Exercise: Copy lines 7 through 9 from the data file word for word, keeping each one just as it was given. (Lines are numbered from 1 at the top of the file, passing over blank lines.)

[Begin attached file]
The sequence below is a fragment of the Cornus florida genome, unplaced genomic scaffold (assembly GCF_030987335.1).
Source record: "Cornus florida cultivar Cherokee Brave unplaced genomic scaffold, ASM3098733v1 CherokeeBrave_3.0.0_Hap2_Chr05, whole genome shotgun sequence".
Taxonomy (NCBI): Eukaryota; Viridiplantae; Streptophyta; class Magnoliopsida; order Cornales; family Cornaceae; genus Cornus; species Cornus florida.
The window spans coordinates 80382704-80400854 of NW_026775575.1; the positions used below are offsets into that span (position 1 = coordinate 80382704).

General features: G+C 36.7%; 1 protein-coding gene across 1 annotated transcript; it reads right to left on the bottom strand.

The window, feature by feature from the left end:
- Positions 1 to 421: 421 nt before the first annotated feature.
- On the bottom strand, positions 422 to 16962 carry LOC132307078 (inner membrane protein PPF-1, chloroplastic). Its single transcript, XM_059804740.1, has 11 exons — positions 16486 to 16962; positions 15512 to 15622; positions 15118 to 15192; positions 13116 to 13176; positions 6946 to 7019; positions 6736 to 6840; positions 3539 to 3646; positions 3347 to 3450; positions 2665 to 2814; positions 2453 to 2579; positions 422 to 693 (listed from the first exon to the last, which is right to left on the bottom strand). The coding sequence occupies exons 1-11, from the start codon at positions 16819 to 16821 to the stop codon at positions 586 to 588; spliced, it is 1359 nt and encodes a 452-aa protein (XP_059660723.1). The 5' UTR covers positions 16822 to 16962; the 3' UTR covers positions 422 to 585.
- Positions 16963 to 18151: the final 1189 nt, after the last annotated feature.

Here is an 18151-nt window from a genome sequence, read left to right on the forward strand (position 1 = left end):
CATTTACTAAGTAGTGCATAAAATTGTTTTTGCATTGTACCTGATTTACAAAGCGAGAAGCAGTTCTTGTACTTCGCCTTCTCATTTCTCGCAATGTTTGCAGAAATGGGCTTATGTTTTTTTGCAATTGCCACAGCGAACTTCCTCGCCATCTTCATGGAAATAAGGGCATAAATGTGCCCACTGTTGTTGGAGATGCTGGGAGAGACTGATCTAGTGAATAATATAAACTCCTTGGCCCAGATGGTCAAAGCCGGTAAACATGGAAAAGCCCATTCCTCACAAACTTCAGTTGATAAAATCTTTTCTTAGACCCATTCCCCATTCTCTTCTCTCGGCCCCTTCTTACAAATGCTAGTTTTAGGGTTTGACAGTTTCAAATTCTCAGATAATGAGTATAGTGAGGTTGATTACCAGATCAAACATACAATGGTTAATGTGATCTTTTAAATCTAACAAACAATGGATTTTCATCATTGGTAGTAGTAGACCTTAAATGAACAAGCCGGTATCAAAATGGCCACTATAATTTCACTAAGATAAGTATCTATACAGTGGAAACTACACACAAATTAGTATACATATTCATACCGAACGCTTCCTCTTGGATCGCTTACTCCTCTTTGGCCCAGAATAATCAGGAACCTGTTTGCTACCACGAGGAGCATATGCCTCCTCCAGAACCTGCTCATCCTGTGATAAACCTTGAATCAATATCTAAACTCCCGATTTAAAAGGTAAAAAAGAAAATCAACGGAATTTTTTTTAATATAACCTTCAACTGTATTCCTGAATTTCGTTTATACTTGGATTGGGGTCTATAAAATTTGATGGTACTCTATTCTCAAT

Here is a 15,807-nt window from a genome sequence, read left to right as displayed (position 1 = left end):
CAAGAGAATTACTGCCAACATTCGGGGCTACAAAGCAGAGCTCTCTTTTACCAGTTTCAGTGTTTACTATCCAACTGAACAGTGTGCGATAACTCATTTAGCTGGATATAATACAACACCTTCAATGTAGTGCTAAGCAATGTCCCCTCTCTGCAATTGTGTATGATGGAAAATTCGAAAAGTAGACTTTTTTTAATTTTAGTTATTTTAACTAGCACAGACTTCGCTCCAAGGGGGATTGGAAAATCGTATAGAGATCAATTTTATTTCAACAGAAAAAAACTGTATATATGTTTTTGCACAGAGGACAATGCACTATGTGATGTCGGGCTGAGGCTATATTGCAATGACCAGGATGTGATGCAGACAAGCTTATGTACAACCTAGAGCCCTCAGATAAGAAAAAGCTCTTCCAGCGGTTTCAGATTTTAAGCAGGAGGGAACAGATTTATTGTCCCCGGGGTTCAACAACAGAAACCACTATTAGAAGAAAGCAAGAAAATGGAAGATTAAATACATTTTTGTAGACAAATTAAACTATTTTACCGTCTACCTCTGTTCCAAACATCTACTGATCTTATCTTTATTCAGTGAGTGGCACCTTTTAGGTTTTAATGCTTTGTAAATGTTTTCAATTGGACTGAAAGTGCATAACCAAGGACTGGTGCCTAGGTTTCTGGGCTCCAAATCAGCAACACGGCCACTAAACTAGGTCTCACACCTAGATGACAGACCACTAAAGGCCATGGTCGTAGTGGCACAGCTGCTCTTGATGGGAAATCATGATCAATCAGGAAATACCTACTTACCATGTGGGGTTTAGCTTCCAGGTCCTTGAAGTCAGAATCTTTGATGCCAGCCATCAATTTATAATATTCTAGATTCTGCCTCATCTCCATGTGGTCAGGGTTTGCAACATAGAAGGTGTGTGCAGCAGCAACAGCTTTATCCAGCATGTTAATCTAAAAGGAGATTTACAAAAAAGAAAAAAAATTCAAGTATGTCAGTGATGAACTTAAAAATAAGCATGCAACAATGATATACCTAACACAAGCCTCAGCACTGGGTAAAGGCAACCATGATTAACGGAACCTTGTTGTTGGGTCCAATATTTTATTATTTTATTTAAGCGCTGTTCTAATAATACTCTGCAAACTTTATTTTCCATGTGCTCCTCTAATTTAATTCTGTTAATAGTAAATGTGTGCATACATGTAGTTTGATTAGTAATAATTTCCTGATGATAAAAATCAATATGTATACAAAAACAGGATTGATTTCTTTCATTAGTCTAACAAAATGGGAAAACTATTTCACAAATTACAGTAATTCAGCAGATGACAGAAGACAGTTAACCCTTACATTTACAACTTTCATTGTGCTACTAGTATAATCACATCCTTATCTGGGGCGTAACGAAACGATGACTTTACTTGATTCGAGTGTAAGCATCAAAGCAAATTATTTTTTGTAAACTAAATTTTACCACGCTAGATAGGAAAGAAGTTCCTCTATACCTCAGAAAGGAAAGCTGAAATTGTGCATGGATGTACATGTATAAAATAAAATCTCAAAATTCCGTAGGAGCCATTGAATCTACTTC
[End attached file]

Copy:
- Positions 1 to 421: 421 nt before the first annotated feature.
- On the bottom strand, positions 422 to 16962 carry LOC132307078 (inner membrane protein PPF-1, chloroplastic). Its single transcript, XM_059804740.1, has 11 exons — positions 16486 to 16962; positions 15512 to 15622; positions 15118 to 15192; positions 13116 to 13176; positions 6946 to 7019; positions 6736 to 6840; positions 3539 to 3646; positions 3347 to 3450; positions 2665 to 2814; positions 2453 to 2579; positions 422 to 693 (listed from the first exon to the last, which is right to left on the bottom strand). The coding sequence occupies exons 1-11, from the start codon at positions 16819 to 16821 to the stop codon at positions 586 to 588; spliced, it is 1359 nt and encodes a 452-aa protein (XP_059660723.1). The 5' UTR covers positions 16822 to 16962; the 3' UTR covers positions 422 to 585.
- Positions 16963 to 18151: the final 1189 nt, after the last annotated feature.